One might argue that Mr Biden is trying to make the best of a bad situation. However, his apparent inability to pressurise an extremist Israeli government exposes weakness. Mr Biden is attempting to navigate between two wings of the Democratic Party. On the one hand, his government vetoes UN Security Council resolutions to impose a ceasefire on Israel. On the other, it plays the humanitarian card.

With this being an election year, Mr Biden is avoiding decisive steps and serious commitments. His focus has been to take temporary measures and adopt a patchwork policy rather than work on a complete overhaul in the American strategy.

Some of this nuancing could benefit Mr Trump, who isn’t obligated to win over the Republican Party in the same way because he is essentially at war with it. But he understands the language of elections and sees it in his interest to emphasise major issues that would please the party’s rank and file, including Israel’s security. Thus, he has reiterated support for Israel without delving into the swamp of details.

For now, he will simply try to focus on talking about Mr Biden’s weaknesses. The presidential debate will be crucial for Mr Trump, as it could give him the chance to showcase his relative vitality and energy.

Meanwhile, the rest of the world is forced to contend with both candidates. It is already aware of Mr Trump’s impulsive nature, but it has also become acquainted with Mr Biden’s apparent duplicity regarding the war in Gaza.

But just as all politics is local in the US, so is the case in other parts of the world. And the coming months could be pivotal, not only from a US election standpoint but from those of Washington’s allies and rivals.

One development to keep track of is the rise in tensions between Nato and Russia.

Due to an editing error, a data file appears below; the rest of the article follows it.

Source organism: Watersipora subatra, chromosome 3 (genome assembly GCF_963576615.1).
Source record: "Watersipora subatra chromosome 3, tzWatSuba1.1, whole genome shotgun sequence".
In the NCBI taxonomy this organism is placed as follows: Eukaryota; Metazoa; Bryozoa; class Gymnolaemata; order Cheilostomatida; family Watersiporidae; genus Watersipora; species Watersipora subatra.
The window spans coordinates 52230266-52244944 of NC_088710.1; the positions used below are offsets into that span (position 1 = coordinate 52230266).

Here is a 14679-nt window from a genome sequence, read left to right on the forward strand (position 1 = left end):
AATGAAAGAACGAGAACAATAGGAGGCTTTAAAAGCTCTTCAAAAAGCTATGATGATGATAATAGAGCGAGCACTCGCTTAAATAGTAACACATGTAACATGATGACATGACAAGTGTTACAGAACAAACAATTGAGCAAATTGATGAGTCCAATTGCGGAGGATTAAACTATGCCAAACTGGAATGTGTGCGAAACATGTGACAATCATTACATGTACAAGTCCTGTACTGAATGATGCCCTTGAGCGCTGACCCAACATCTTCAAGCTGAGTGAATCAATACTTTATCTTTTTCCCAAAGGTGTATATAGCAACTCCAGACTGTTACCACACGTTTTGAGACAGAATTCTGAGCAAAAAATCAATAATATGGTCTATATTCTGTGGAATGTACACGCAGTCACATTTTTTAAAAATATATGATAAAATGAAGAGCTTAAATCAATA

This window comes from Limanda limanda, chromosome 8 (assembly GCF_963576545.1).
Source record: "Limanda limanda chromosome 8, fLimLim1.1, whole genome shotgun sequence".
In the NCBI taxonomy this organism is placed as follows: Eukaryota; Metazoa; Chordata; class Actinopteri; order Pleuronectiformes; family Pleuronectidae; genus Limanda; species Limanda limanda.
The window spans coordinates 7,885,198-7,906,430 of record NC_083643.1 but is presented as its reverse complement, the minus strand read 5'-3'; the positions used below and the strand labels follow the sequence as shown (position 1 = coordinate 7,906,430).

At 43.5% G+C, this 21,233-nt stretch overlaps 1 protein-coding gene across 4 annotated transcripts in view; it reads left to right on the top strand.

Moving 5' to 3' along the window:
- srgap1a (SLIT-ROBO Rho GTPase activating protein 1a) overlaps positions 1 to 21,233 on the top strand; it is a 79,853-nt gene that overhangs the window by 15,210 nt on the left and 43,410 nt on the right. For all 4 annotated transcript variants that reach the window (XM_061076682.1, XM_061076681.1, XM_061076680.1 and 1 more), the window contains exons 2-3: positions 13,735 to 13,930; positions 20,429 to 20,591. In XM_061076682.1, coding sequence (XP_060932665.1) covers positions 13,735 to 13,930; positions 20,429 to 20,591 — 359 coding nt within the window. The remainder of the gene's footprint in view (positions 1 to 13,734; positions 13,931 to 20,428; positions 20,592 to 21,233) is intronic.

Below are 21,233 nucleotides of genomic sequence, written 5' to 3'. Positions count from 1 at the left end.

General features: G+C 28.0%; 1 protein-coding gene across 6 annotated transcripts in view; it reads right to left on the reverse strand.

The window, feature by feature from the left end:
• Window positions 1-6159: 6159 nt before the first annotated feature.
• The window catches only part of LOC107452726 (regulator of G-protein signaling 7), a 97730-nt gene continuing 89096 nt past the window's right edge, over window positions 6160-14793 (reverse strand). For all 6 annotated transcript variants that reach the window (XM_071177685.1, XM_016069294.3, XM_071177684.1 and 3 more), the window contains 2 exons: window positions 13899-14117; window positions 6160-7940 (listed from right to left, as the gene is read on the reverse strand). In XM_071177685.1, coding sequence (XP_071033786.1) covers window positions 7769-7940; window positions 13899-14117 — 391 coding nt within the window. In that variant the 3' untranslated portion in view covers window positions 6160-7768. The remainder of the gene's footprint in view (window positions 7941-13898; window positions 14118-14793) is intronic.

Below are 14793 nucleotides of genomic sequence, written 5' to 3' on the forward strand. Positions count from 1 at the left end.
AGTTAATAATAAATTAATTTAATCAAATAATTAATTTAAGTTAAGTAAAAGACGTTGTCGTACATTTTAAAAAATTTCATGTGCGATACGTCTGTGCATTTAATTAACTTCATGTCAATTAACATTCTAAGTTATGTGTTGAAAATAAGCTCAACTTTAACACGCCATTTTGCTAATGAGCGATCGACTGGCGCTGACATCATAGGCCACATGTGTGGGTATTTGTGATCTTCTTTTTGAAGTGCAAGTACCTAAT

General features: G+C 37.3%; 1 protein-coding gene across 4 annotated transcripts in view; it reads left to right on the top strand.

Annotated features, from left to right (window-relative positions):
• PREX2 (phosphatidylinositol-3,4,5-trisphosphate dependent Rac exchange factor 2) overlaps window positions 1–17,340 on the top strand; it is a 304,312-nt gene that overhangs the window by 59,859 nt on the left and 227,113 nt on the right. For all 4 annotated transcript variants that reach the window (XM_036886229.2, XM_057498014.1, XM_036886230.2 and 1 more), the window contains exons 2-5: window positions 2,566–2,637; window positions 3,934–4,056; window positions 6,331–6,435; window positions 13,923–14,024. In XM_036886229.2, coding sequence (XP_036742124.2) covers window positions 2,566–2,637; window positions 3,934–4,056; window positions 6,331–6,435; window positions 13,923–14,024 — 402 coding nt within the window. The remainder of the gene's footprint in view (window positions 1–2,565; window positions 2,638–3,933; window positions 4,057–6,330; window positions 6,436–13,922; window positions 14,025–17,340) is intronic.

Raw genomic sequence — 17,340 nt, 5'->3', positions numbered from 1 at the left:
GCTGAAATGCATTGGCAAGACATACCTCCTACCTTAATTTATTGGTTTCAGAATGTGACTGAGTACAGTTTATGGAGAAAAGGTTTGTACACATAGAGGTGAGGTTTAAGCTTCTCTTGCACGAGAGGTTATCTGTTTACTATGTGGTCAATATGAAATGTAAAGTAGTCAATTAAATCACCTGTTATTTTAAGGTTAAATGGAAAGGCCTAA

These tensions could come to a head at the end of June, when Nato is set to deliver F-16 fighter jets to Ukraine. At that point, Russian officials hint that using tactical nuclear weapons could be on the table. President Vladimir Putin has himself spoken in revolutionary language in a recent speech, a departure from the usual method of leaning on former president Dimitry Medvedev to deliver such messages.

The Nato summit is scheduled for July 9-11 in Washington and will impose itself on the US presidential candidates. The European Parliamentary elections a month earlier could also be crucial.

Mr Trump has barely concealed his annoyance with Nato members. Over the weekend, he met Hungarian Prime Minister Viktor Orban who has had quarrels with Nato, even though his country is a member state. Mr Biden, on the other hand, boasts of uniting Nato members and expanding the alliance, challenging Russia, and insisting on supporting Ukraine in its war with Moscow through weapons and financial aid.

The leadership in China, meanwhile, has so far ensured that its competition with the US does not spiral into needless confrontation. And this is regardless of whether the White House is occupied by a Republican or a Democrat. So is the case with the Iranian regime, which as of today does not seek to provoke the West into a direct confrontation.

For these reasons and more, the world will wait and watch for the US election to take place before considering the next steps.

Published: March 10, 2024, 4:15 PM
Updated: March 14, 2024, 3:21 AM